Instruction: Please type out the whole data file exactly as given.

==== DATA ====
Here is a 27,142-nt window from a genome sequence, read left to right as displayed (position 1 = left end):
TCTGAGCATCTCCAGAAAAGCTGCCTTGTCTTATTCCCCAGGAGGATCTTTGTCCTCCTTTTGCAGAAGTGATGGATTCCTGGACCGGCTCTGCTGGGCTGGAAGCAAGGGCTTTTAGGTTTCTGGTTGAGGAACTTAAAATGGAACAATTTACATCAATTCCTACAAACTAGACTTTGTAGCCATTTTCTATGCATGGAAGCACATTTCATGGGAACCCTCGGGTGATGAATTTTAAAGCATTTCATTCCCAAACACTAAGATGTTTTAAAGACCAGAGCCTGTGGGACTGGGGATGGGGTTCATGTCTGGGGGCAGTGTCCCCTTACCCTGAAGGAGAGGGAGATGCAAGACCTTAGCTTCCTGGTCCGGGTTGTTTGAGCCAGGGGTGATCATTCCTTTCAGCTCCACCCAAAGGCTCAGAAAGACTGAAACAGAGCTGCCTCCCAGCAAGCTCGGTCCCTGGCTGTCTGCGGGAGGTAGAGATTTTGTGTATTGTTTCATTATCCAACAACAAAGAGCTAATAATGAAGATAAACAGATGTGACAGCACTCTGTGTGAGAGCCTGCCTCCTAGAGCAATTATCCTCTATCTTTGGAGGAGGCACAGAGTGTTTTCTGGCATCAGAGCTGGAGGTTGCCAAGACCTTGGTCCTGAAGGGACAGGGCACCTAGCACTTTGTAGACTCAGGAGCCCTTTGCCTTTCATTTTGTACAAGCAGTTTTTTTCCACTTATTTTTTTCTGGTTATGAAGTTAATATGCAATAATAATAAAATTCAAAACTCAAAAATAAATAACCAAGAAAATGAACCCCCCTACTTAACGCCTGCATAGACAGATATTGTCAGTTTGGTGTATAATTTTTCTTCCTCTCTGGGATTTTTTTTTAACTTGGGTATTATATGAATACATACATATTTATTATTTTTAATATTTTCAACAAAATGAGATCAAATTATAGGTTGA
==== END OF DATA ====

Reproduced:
Here is a 27,142-nt window from a genome sequence, read left to right as displayed (position 1 = left end):
TCTGAGCATCTCCAGAAAAGCTGCCTTGTCTTATTCCCCAGGAGGATCTTTGTCCTCCTTTTGCAGAAGTGATGGATTCCTGGACCGGCTCTGCTGGGCTGGAAGCAAGGGCTTTTAGGTTTCTGGTTGAGGAACTTAAAATGGAACAATTTACATCAATTCCTACAAACTAGACTTTGTAGCCATTTTCTATGCATGGAAGCACATTTCATGGGAACCCTCGGGTGATGAATTTTAAAGCATTTCATTCCCAAACACTAAGATGTTTTAAAGACCAGAGCCTGTGGGACTGGGGATGGGGTTCATGTCTGGGGGCAGTGTCCCCTTACCCTGAAGGAGAGGGAGATGCAAGACCTTAGCTTCCTGGTCCGGGTTGTTTGAGCCAGGGGTGATCATTCCTTTCAGCTCCACCCAAAGGCTCAGAAAGACTGAAACAGAGCTGCCTCCCAGCAAGCTCGGTCCCTGGCTGTCTGCGGGAGGTAGAGATTTTGTGTATTGTTTCATTATCCAACAACAAAGAGCTAATAATGAAGATAAACAGATGTGACAGCACTCTGTGTGAGAGCCTGCCTCCTAGAGCAATTATCCTCTATCTTTGGAGGAGGCACAGAGTGTTTTCTGGCATCAGAGCTGGAGGTTGCCAAGACCTTGGTCCTGAAGGGACAGGGCACCTAGCACTTTGTAGACTCAGGAGCCCTTTGCCTTTCATTTTGTACAAGCAGTTTTTTTCCACTTATTTTTTTCTGGTTATGAAGTTAATATGCAATAATAATAAAATTCAAAACTCAAAAATAAATAACCAAGAAAATGAACCCCCCTACTTAACGCCTGCATAGACAGATATTGTCAGTTTGGTGTATAATTTTTCTTCCTCTCTGGGATTTTTTTTTAACTTGGGTATTATATGAATACATACATATTTATTATTTTTAATATTTTCAACAAAATGAGATCAAATTATAGGTTGA